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Your vocal cords do it. Speakers playing rock music do it. Even a school bell does it. They all vibrate; and that’s how sound is made. Plucking a stretched rubber band makes the rubber band vibrate. Air molecules around the rubber band move, pushing other air molecules. As the rubber band continues to vibrate, it sends waves of sound through the air. It’s a lot like the ripples you see when you drop a rock into a pond. You hear sound when rippling air pushes on tiny bones in your ears. Nerves in your ears send a message to your brain about the sound you’re hearing.

Different sounds make different patterns of waves with different distances between them. Plucking, banging, whispering, and yelling are all vibrations in air, yet they all sound very different. Sound vibrations can be thought of as waves moving through molecules. Low-pitched sounds have big gaps between waves, while high-pitched sounds have waves that are bunched together. Loud sounds have more molecules moving and more energy than soft sounds.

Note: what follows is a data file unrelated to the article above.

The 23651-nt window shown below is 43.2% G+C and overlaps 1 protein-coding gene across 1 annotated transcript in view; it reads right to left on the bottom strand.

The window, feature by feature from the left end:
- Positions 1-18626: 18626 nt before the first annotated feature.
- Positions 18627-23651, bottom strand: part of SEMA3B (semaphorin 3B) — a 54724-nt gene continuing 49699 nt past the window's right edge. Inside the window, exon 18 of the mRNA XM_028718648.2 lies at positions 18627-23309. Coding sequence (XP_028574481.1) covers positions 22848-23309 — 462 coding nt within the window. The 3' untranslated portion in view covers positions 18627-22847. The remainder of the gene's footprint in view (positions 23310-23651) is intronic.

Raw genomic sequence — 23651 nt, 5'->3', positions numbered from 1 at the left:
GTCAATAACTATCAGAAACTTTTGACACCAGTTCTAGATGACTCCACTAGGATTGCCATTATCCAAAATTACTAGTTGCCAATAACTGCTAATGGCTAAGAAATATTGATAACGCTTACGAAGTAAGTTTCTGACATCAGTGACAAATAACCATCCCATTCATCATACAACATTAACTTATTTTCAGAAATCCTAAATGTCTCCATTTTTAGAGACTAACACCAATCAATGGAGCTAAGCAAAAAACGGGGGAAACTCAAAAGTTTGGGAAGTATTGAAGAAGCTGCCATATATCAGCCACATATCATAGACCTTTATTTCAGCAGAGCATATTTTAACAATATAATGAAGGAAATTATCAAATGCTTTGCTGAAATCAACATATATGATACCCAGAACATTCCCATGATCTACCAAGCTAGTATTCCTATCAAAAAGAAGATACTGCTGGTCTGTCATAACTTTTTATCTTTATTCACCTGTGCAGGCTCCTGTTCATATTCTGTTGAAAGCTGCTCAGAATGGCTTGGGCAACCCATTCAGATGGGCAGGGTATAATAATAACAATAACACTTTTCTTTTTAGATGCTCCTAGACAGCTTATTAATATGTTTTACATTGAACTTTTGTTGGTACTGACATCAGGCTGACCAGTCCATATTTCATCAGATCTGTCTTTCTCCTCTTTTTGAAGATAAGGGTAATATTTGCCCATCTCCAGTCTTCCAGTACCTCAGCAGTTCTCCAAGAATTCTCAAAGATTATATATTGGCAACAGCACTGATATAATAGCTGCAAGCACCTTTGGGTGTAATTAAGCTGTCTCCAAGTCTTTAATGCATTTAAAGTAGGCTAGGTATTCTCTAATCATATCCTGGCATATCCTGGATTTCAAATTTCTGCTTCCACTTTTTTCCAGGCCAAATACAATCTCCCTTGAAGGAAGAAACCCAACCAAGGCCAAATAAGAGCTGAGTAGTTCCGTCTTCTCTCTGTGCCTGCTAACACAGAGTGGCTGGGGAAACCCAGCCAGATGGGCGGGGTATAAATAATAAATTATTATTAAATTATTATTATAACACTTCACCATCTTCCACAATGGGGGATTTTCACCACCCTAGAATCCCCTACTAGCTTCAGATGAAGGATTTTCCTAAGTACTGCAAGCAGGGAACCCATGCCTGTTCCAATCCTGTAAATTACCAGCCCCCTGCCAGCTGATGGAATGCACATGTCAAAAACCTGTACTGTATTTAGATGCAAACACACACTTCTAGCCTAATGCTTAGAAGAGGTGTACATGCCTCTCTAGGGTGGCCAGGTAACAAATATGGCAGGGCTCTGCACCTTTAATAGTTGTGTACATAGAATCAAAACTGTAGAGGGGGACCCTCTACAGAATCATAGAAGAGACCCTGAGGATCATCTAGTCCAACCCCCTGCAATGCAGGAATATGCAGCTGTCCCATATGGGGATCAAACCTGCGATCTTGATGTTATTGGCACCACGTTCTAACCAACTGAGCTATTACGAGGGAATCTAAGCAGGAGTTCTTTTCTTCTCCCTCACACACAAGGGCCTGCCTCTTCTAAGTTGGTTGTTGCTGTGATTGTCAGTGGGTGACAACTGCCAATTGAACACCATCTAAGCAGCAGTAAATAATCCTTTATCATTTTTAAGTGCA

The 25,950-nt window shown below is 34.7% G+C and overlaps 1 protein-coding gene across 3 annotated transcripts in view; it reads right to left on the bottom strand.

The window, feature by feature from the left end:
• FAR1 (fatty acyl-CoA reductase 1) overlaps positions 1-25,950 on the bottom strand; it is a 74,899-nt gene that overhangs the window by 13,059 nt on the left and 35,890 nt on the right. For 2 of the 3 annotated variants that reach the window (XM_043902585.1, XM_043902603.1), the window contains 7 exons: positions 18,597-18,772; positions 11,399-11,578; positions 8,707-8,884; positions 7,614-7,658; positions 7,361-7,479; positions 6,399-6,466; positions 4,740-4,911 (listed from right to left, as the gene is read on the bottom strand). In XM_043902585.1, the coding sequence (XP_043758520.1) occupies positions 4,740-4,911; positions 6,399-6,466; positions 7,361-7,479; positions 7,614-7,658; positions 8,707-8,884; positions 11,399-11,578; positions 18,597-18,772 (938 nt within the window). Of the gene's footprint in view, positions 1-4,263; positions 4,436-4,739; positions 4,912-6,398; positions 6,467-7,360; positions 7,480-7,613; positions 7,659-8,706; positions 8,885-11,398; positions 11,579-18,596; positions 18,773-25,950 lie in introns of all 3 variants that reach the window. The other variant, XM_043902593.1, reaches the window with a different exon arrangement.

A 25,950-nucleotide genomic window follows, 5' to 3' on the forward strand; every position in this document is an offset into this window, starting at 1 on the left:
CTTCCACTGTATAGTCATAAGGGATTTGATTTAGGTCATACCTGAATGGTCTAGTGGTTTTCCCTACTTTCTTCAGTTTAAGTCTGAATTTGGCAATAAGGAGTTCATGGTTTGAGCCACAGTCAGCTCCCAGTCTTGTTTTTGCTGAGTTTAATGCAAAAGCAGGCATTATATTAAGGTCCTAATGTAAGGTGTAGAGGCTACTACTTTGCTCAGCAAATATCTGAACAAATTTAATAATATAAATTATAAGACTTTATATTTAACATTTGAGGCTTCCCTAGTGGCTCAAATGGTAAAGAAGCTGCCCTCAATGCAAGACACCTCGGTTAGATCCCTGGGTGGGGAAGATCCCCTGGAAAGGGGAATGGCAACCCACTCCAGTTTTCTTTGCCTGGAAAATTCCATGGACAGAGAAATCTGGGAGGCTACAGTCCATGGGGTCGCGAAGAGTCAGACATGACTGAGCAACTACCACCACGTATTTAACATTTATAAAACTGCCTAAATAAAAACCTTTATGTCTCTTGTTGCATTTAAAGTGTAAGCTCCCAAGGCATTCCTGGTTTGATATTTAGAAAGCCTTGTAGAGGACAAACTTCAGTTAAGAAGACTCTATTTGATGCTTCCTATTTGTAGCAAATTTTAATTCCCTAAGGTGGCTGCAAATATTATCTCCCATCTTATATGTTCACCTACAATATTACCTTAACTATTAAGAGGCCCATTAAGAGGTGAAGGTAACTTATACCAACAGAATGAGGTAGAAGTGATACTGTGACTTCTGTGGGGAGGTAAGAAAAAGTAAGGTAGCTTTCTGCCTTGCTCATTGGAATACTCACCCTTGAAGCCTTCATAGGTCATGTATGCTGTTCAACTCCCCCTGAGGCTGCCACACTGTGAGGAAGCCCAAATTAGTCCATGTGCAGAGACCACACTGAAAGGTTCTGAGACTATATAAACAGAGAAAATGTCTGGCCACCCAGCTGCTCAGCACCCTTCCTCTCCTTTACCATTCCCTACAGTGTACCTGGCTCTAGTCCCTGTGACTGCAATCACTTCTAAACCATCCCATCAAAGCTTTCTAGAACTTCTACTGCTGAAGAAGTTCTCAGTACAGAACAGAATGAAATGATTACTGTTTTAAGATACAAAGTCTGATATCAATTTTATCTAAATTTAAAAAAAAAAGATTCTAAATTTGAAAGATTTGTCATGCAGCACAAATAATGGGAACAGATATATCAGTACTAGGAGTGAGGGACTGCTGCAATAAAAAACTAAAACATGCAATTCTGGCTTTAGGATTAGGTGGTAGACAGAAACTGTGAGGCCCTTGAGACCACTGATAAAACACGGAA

Sound is much more than music. It’s not just noise…it’s science.

The Big Ideas

  • Sound is made by vibrations.
  • Sound travels through materials in waves.
  • Ears are specialized structures designed to receive sound.

Did You Know That?

  • The smallest bones in your body are in your ears?
  • For their size and weight, grasshoppers make the loudest sound of any animal?
  • Sound moves through air at over 3 soccer fields (344 meters or 1,130 feet) per second?

Books of Science!

  • “Understanding Sound” by Beulah Tannenbaum. Published by McGraw-Hill, 1973.
  • “Sound” by Jason Cooper. Published by Rourke Group, 1992.
Bill Nye